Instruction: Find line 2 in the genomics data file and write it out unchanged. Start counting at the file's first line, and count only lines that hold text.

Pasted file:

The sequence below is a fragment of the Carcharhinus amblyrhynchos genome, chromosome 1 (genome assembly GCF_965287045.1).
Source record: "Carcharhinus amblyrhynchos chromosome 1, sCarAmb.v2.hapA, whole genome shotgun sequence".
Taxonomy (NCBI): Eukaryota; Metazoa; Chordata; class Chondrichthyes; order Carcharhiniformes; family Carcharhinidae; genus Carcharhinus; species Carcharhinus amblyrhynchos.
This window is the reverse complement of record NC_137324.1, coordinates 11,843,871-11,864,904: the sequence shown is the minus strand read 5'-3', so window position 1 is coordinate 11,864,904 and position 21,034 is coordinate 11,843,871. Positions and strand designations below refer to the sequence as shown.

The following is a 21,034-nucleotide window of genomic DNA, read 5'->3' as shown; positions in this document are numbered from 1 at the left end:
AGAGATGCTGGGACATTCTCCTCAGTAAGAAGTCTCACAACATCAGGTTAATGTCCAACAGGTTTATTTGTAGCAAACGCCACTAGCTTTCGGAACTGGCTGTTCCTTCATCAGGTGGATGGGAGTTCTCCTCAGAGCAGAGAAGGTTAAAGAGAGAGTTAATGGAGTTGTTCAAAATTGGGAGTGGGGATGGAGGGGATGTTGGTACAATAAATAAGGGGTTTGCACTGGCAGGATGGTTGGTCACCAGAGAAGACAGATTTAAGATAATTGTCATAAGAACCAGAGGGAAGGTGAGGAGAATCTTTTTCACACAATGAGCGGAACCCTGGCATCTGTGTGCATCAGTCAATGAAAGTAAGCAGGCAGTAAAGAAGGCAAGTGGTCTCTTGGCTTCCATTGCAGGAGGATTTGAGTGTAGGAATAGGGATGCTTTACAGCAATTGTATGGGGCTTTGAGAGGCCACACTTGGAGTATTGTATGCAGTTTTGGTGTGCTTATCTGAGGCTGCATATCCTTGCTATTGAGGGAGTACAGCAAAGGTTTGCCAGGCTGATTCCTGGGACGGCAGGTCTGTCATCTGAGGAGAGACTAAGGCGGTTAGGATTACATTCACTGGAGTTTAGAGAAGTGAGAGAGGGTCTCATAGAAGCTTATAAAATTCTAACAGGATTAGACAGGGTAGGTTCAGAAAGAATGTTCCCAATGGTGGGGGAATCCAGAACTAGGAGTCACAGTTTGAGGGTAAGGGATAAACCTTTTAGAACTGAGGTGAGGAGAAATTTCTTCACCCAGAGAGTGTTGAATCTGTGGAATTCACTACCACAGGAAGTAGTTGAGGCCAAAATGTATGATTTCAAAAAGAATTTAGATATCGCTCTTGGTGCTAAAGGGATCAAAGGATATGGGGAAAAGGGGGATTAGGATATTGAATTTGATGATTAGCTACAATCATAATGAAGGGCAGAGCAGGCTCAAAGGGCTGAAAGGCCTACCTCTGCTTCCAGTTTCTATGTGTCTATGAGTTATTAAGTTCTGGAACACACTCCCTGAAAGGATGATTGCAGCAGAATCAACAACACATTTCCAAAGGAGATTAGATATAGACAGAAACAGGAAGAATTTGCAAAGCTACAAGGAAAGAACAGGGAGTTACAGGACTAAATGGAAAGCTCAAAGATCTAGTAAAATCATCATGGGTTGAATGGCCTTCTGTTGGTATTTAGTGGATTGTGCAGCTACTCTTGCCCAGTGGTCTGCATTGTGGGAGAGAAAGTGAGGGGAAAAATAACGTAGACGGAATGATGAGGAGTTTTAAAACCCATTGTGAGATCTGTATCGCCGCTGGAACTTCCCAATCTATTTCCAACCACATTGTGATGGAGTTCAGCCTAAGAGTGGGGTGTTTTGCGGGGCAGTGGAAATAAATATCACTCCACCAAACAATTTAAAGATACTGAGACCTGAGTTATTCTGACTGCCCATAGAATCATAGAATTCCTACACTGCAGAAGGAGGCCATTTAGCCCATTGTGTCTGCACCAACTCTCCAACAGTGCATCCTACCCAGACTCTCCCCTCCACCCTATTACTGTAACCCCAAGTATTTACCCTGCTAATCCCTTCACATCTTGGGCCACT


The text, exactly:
Source record: "Carcharhinus amblyrhynchos chromosome 1, sCarAmb.v2.hapA, whole genome shotgun sequence".